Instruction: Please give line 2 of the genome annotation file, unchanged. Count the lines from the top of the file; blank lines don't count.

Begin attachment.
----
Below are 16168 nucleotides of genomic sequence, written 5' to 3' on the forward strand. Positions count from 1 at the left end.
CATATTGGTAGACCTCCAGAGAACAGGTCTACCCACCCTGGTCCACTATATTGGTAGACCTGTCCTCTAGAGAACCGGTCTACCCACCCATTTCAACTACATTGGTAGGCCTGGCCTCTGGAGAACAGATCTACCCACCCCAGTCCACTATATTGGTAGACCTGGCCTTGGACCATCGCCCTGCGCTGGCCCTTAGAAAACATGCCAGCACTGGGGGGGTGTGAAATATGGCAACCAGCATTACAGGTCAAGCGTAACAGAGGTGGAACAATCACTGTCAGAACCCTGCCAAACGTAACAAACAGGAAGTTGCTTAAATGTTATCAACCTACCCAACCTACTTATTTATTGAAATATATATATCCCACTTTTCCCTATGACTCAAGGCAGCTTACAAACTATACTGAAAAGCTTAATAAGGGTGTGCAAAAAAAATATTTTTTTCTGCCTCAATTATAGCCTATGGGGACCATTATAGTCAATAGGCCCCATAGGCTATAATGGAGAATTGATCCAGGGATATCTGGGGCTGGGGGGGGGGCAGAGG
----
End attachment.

CATATTGGTAGACCTCCAGAGAACAGGTCTACCCACCCTGGTCCACTATATTGGTAGACCTGTCCTCTAGAGAACCGGTCTACCCACCCATTTCAACTACATTGGTAGGCCTGGCCTCTGGAGAACAGATCTACCCACCCCAGTCCACTATATTGGTAGACCTGGCCTTGGACCATCGCCCTGCGCTGGCCCTTAGAAAACATGCCAGCACTGGGGGGGTGTGAAATATGGCAACCAGCATTACAGGTCAAGCGTAACAGAGGTGGAACAATCACTGTCAGAACCCTGCCAAACGTAACAAACAGGAAGTTGCTTAAATGTTATCAACCTACCCAACCTACTTATTTATTGAAATATATATATCCCACTTTTCCCTATGACTCAAGGCAGCTTACAAACTATACTGAAAAGCTTAATAAGGGTGTGCAAAAAAAATATTTTTTTCTGCCTCAATTATAGCCTATGGGGACCATTATAGTCAATAGGCCCCATAGGCTATAATGGAGAATTGATCCAGGGATATCTGGGGCTGGGGGGGGGGCAGAGG